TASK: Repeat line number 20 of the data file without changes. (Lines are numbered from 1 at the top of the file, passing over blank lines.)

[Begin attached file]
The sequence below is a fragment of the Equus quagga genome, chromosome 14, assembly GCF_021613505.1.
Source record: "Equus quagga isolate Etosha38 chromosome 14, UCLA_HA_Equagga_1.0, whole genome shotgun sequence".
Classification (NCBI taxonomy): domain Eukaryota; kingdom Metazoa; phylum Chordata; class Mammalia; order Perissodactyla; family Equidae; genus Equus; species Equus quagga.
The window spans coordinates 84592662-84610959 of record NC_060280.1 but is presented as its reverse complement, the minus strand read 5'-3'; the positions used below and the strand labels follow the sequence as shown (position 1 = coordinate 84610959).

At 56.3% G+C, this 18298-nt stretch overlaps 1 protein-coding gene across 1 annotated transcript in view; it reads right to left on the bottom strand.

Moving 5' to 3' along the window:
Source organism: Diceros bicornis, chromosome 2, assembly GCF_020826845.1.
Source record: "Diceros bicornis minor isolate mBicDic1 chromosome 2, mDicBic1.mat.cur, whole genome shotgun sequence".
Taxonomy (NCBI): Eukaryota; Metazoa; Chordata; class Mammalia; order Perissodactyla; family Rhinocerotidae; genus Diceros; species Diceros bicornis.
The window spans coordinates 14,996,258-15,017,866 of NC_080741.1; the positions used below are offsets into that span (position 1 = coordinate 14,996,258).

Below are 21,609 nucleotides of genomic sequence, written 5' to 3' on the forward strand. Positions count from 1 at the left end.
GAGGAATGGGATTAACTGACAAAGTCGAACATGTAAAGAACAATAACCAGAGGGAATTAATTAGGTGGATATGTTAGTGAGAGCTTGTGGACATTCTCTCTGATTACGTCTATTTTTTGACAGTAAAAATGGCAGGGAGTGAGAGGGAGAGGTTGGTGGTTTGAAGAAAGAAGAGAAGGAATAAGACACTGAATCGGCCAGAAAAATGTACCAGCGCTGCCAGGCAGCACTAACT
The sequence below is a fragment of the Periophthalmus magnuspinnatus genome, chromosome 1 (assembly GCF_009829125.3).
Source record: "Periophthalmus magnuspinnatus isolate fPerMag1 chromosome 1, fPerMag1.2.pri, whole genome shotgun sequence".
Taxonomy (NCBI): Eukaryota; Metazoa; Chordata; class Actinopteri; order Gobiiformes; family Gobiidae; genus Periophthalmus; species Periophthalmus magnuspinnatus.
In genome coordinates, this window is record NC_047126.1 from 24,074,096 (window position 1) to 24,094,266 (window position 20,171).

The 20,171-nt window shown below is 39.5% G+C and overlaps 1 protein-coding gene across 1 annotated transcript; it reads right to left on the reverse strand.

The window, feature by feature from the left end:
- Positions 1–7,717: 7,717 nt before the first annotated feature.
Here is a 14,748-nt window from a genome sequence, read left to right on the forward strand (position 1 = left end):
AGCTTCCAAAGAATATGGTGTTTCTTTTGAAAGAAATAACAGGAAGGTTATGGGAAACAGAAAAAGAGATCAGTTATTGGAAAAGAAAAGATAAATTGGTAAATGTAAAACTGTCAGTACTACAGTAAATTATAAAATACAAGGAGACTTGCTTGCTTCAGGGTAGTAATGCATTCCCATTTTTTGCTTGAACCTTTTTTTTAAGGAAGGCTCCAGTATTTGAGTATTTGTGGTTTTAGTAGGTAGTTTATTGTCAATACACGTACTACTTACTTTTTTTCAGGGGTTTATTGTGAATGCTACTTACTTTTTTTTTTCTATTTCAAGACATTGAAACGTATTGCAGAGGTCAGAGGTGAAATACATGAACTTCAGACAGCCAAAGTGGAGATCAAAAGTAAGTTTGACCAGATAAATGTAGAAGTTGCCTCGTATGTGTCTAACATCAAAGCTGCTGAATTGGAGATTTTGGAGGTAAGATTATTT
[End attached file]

Here is a 14,748-nt window from a genome sequence, read left to right on the forward strand (position 1 = left end):